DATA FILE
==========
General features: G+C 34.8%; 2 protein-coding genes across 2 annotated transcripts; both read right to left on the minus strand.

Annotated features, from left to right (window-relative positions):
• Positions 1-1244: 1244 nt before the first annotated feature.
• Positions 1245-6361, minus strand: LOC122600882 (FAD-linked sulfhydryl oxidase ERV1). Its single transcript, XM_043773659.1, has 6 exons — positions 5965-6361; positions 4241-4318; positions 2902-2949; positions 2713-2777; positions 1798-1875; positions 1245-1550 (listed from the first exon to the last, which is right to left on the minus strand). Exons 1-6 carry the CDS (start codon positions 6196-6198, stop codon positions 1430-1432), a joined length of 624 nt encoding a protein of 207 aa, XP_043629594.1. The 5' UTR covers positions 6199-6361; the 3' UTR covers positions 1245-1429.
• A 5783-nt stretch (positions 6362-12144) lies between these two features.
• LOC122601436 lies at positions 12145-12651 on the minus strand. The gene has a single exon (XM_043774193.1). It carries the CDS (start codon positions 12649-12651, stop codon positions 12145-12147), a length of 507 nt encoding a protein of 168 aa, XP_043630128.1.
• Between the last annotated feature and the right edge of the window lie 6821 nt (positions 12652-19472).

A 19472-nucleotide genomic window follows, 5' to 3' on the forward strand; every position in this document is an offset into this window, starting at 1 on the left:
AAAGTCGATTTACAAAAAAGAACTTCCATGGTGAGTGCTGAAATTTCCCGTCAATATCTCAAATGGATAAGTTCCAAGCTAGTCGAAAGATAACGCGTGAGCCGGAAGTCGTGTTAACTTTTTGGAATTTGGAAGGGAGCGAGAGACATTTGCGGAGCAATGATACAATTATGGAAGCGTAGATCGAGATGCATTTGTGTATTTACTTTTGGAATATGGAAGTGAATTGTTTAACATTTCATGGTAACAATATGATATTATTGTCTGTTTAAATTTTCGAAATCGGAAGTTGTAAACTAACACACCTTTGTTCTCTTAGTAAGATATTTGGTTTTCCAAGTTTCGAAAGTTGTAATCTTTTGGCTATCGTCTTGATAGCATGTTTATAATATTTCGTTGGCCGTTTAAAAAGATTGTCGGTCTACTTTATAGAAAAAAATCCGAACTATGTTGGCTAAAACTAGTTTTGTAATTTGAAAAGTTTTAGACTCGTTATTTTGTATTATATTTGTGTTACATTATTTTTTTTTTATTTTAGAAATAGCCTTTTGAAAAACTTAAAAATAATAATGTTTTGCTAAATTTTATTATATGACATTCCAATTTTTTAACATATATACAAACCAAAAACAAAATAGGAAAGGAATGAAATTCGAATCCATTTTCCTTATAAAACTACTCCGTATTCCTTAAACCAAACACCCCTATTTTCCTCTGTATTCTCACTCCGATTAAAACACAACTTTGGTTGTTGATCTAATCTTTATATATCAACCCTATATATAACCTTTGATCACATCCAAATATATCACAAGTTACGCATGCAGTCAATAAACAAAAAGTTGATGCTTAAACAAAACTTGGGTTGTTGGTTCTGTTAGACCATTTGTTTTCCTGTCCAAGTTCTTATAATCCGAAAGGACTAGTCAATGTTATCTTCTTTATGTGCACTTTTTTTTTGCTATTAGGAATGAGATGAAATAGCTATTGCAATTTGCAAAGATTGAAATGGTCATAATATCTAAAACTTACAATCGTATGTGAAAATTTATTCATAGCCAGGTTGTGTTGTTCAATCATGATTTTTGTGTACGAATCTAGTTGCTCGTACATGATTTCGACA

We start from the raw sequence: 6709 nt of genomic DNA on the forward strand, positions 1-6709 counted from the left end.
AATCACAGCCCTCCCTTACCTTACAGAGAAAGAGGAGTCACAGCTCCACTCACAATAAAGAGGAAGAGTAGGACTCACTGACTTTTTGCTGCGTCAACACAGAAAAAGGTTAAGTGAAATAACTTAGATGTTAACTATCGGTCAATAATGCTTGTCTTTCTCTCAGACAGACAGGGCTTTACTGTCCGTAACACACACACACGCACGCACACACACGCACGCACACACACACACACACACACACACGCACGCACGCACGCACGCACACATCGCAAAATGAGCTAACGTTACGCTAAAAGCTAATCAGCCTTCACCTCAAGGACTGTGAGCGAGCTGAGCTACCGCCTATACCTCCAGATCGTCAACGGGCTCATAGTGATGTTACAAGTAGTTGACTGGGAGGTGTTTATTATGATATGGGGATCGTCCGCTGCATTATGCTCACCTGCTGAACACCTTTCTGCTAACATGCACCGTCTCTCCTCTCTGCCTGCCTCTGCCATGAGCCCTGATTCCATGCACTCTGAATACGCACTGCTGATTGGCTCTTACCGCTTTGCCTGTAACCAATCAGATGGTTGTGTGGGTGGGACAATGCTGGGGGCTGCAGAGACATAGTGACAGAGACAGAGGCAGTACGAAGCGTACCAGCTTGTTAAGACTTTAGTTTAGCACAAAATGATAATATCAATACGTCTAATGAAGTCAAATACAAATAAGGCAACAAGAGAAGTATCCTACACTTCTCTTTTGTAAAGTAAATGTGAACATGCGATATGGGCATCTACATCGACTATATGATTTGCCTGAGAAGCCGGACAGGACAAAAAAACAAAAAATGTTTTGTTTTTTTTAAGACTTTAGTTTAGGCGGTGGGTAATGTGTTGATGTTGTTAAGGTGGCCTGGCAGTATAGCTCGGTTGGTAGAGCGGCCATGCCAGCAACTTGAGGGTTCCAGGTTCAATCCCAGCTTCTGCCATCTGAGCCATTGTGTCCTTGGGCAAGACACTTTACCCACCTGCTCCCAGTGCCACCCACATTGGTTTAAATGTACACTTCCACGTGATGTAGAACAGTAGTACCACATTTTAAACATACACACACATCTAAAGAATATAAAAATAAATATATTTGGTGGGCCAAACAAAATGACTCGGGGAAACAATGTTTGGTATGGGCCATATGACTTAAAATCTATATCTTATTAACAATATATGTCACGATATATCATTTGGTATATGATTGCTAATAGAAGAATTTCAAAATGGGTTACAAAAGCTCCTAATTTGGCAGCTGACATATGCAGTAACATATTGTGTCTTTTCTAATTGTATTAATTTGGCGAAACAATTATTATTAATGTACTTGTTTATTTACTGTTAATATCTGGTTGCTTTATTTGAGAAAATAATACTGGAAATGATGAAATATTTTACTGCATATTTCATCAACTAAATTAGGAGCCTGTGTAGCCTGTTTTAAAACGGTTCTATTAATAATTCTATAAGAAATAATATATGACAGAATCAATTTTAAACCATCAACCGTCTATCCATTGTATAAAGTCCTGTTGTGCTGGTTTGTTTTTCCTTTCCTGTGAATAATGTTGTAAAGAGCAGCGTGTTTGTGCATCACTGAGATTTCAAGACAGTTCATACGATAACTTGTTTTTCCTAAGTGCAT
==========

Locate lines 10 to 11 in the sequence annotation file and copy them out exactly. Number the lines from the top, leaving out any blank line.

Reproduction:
We start from the raw sequence: 6709 nt of genomic DNA on the forward strand, positions 1-6709 counted from the left end.
AATCACAGCCCTCCCTTACCTTACAGAGAAAGAGGAGTCACAGCTCCACTCACAATAAAGAGGAAGAGTAGGACTCACTGACTTTTTGCTGCGTCAACACAGAAAAAGGTTAAGTGAAATAACTTAGATGTTAACTATCGGTCAATAATGCTTGTCTTTCTCTCAGACAGACAGGGCTTTACTGTCCGTAACACACACACACGCACGCACACACACGCACGCACACACACACACACACACACACACGCACGCACGCACGCACGCACACATCGCAAAATGAGCTAACGTTACGCTAAAAGCTAATCAGCCTTCACCTCAAGGACTGTGAGCGAGCTGAGCTACCGCCTATACCTCCAGATCGTCAACGGGCTCATAGTGATGTTACAAGTAGTTGACTGGGAGGTGTTTATTATGATATGGGGATCGTCCGCTGCATTATGCTCACCTGCTGAACACCTTTCTGCTAACATGCACCGTCTCTCCTCTCTGCCTGCCTCTGCCATGAGCCCTGATTCCATGCACTCTGAATACGCACTGCTGATTGGCTCTTACCGCTTTGCCTGTAACCAATCAGATGGTTGTGTGGGTGGGACAATGCTGGGGGCTGCAGAGACATAGTGACAGAGACAGAGGCAGTACGAAGCGTACCAGCTTGTTAAGACTTTAGTTTAGCACAAAATGATAATATCAATACGTCTAATGAAGTCAAATACAAATAAGGCAACAAGAGAAGTATCCTACACTTCTCTTTTGTAAAGTAAATGTGAACATGCGATATGGGCATCTACATCGACTATATGATTTGCCTGAGAAGCCGGACAGGACAAAAAAACAAAAAATGTTTTGTTTTTTTTAAGACTTTAGTTTAGGCGGTGGGTAATGTGTTGATGTTGTTAAGGTGGCCTGGCAGTATAGCTCGGTTGGTAGAGCGGCCATGCCAGCAACTTGAGGGTTCCAGGTTCAATCCCAGCTTCTGCCATCTGAGCCATTGTGTCCTTGGGCAAGACACTTTACCCACCTGCTCCCAGTGCCACCCACATTGGTTTAAATGTACACTTCCACGTGATGTAGAACAGTAGTACCACATTTTAAACATACACACACATCTAAAGAATATAAAAATAAATATATTTGGTGGGCCAAACAAAATGACTCGGGGAAACAATGTTTGGTATGGGCCATATGACTTAAAATCTATATCTTATTAACAATATATGTCACGATATATCATTTGGTATATGATTGCTAATAGAAGAATTTCAAAATGGGTTACAAAAGCTCCTAATTTGGCAGCTGACATATGCAGTAACATATTGTGTCTTTTCTAATTGTATTAATTTGGCGAAACAATTATTATTAATGTACTTGTTTATTTACTGTTAATATCTGGTTGCTTTATTTGAGAAAATAATACTGGAAATGATGAAATATTTTACTGCATATTTCATCAACTAAATTAGGAGCCTGTGTAGCCTGTTTTAAAACGGTTCTATTAATAATTCTATAAGAAATAATATATGACAGAATCAATTTTAAACCATCAACCGTCTATCCATTGTATAAAGTCCTGTTGTGCTGGTTTGTTTTTCCTTTCCTGTGAATAATGTTGTAAAGAGCAGCGTGTTTGTGCATCACTGAGATTTCAAGACAGTTCATACGATAACTTGTTTTTCCTAAGTGCAT